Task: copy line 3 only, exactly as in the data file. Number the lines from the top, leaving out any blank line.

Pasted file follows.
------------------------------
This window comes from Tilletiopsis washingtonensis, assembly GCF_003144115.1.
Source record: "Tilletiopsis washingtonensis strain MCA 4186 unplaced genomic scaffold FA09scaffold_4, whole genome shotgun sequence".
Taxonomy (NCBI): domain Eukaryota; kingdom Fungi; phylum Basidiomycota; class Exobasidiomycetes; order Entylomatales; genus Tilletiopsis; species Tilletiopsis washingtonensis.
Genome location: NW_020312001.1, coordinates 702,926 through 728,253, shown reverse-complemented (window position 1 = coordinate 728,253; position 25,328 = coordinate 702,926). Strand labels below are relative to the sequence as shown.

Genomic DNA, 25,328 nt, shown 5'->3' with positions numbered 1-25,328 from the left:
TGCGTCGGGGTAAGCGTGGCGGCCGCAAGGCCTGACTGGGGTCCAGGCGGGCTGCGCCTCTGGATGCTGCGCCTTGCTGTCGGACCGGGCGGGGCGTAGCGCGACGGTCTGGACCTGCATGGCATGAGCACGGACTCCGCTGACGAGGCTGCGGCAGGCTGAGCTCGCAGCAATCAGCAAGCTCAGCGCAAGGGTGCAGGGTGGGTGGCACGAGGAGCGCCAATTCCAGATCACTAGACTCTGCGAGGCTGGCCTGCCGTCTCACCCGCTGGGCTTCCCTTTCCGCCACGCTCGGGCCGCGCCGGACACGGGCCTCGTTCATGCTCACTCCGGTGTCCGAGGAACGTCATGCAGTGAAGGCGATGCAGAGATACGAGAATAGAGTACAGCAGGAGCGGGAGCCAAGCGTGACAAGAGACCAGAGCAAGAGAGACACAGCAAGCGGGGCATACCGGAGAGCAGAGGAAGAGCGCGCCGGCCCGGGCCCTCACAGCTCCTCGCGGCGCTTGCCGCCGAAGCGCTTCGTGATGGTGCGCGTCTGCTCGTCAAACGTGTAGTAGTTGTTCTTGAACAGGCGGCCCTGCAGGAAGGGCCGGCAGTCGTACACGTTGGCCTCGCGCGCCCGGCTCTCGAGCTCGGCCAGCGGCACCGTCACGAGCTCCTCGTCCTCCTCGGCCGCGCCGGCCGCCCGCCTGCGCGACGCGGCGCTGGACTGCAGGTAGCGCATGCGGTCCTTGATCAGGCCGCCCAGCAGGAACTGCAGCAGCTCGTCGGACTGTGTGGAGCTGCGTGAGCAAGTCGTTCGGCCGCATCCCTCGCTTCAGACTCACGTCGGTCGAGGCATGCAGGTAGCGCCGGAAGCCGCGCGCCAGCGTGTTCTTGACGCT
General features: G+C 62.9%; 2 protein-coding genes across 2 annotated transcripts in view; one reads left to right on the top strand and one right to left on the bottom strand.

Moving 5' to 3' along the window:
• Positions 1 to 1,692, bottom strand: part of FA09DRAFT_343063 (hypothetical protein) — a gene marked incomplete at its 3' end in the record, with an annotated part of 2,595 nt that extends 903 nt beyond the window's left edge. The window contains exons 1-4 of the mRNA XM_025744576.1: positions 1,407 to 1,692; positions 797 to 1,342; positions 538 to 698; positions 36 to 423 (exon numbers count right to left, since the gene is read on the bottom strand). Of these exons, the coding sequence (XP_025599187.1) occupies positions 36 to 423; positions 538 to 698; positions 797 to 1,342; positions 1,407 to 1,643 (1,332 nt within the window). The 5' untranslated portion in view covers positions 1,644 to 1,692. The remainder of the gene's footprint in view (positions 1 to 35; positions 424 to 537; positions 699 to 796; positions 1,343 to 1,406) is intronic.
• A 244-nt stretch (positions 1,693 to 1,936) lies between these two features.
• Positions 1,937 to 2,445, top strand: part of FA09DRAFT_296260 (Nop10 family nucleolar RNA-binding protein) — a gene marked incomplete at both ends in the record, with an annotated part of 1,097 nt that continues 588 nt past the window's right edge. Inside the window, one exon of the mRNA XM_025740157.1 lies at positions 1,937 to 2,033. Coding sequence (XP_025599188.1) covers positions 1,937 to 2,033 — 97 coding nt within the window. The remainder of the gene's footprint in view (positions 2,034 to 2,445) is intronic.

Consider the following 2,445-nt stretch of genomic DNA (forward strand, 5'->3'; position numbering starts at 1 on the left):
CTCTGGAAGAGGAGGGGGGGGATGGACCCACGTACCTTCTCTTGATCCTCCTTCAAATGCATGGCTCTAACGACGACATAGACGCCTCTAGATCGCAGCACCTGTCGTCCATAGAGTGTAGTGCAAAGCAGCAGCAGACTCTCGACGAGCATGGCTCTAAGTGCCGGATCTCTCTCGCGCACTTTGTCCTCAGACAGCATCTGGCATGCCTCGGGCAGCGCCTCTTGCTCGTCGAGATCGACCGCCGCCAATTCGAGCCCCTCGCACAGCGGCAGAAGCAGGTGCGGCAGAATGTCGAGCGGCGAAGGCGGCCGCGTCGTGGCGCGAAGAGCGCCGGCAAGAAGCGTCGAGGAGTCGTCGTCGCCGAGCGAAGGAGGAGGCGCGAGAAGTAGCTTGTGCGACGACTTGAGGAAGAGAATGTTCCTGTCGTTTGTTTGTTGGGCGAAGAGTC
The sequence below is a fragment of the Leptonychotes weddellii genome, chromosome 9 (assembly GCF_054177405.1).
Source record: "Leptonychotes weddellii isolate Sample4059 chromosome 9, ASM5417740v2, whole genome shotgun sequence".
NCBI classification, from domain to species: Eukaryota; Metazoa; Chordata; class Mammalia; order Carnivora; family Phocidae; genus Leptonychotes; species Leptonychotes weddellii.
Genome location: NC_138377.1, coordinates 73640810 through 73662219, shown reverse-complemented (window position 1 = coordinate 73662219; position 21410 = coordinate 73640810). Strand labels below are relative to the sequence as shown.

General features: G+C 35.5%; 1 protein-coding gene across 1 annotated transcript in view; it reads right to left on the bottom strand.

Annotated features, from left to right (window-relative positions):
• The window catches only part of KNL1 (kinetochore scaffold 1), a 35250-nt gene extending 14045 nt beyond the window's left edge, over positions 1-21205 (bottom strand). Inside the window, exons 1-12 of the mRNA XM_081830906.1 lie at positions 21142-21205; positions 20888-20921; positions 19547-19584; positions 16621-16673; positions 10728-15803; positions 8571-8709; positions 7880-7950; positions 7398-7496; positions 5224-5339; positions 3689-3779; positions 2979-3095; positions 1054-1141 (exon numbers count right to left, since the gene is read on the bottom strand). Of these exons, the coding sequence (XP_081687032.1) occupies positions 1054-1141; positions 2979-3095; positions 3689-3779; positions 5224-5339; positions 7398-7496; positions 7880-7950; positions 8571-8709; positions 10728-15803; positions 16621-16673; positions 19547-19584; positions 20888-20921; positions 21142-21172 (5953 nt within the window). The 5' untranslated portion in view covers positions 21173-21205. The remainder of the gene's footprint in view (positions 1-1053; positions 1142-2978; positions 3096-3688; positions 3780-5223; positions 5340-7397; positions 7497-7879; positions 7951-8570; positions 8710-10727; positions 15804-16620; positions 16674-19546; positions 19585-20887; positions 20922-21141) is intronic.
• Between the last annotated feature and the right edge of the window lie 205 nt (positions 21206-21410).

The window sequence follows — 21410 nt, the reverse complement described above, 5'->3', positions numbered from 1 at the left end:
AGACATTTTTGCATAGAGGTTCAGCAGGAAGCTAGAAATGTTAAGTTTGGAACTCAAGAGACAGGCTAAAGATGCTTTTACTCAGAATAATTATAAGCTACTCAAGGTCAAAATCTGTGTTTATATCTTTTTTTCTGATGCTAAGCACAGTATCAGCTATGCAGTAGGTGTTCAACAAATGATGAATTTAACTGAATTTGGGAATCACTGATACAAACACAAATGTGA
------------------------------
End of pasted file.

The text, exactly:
Taxonomy (NCBI): domain Eukaryota; kingdom Fungi; phylum Basidiomycota; class Exobasidiomycetes; order Entylomatales; genus Tilletiopsis; species Tilletiopsis washingtonensis.